1. Do I need an attorney?

In some states, closings are done using attorneys. In Florida, closings are handled by title companies, so this sometimes leads to some confusion. You are more than welcome to have your attorney look over your contract and paperwork, but just note that the contracts we use in Florida were created by the Florida Bar and the Florida Assocation of Realtors. Sometimes the difficulty I find in involving a lawyer is that they want to either modify the contract or add extra details to it and that can make it difficult for the seller and their agent to want to accept the offer.

 

  1. How are the property taxes? Property taxes are generally lower in Florida than up north. Now in Florida when you buy a home, you’re going to see a wide variety of property taxes as you’re looking at houses. On one listing you may see that a homeowner’s tax bill is $1200 a year and the house next door might be paying $3800. You’re probably going to wonder why. Usually it’s because the sellers who are paying $1200 per year have lived in the home for a very long time, while the people paying $3800 moved in more recently. When you live in a property in Florida full time, you want to declare it as your homestead. What that does is, it will take $50,000 off the assessed value of your home, and most of your taxes will be figured on that number. Furthermore In 1992 the Florida Legislature passed the Save our Homes Act, which basically prevents the Assessed Value of a homesteaded property from going up more than 3% a year or the Consumer Price Index (“CPI”), whichever is less.  When a property is purchased and homesteaded, on the very first January 1 after you’ve bought it, the Market Value will be determined for the first time. On this first valuation date, the Market Value and the Assessed Value will start out the same. As the years go on, the hope is that your Market Value will go up, but the Save Our Homes Act will limit increases in your Assessed Value to no more than 3% a year or CPI.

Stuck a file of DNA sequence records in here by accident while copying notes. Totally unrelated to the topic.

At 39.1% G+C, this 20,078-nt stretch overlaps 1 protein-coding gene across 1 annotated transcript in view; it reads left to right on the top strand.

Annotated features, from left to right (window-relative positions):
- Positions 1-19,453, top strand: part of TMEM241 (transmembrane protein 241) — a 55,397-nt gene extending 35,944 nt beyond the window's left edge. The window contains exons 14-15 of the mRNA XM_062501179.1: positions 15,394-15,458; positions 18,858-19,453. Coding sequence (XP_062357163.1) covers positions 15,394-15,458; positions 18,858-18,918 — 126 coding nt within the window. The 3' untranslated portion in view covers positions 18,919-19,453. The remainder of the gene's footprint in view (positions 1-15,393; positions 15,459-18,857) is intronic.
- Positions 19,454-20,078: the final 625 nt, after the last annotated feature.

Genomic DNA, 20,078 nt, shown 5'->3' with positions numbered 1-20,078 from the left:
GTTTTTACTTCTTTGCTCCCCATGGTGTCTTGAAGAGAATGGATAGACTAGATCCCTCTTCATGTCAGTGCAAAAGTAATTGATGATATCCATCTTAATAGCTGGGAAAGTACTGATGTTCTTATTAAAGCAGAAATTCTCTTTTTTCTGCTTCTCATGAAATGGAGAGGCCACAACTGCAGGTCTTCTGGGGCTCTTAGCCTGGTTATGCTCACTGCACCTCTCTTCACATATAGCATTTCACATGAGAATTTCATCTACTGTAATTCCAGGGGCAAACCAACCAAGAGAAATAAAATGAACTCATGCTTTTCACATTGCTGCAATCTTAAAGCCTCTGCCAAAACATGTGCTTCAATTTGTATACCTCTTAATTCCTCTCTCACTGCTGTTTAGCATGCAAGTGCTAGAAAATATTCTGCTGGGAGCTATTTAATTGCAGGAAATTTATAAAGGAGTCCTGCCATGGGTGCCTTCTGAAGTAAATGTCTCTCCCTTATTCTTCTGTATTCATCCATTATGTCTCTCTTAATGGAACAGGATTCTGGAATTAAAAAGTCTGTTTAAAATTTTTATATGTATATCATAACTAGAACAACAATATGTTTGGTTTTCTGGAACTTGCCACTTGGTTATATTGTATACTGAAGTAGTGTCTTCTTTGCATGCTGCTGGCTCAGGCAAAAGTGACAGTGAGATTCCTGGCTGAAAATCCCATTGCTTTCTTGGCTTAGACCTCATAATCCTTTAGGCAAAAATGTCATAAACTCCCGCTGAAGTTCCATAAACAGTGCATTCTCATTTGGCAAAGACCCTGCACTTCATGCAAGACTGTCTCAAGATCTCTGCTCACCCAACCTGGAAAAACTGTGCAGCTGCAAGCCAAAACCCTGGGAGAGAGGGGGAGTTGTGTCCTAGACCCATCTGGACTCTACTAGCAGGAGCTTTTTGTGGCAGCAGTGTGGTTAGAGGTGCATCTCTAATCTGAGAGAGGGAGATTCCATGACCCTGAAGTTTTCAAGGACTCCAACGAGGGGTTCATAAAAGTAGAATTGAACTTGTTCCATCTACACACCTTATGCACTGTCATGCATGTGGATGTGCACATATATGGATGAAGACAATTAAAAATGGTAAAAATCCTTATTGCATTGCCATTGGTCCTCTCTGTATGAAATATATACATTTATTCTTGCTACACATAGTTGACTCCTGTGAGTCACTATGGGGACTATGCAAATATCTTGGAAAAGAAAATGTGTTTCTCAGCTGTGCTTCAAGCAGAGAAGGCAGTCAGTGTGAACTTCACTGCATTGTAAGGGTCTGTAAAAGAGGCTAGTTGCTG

1. When is the best time of year to buy a home?

Really, whenever you like. The housing market is strong year round. We really don’t have a slow season. During the fall and winter months, we have our snowbirds, we have families with kids on winter break coming to visit and do some home shopping. During the spring, we get lots of families hoping to find a house and move during the summer before the school year starts. During the summer, same thing. Lots of families hoping to get in a new place before school starts in mid-August. And do keep that in mind. In most counties, school begins in mid-August. And in 2021, we have just lots of people moving here simply because their jobs are now remote and well, they can.

 

My very most frequently asked question is also the hardest to answer...

 

  1. What is the best area to live in Florida?

You're somewhere far off in another state looking online and if you’re one of the work from home people or you’re retiring here, all of Florida is open to you. It’s overwhelming right?  You are going to have to decide if you want to be in the north, where you might have a tiny bit of a winter, in the south, where you’ll never see winter but might get some stronger and more intense storms, or here in the middle, where you’re fairly close to beaches and theme parks but usually sheltered from the brunt of the storms and living in pretty much one season year round. Them, once you’ve narrowed the general area down, you have to choose which town, which school district and which neighborhood. if you have decided upon Central Florida, you are welcome to browse my videos as I do have lots and lots on specific neighborhoods and cities. And don’t forget to reach out to me directly if you have any questions. 

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Krista Taurins

Krista Taurins, PA, of Fathom Realty is a multi-lingual, full-time realtor in Central Florida, known for her creative use of photography, video and high tech marketing tactics in real estate sales. He....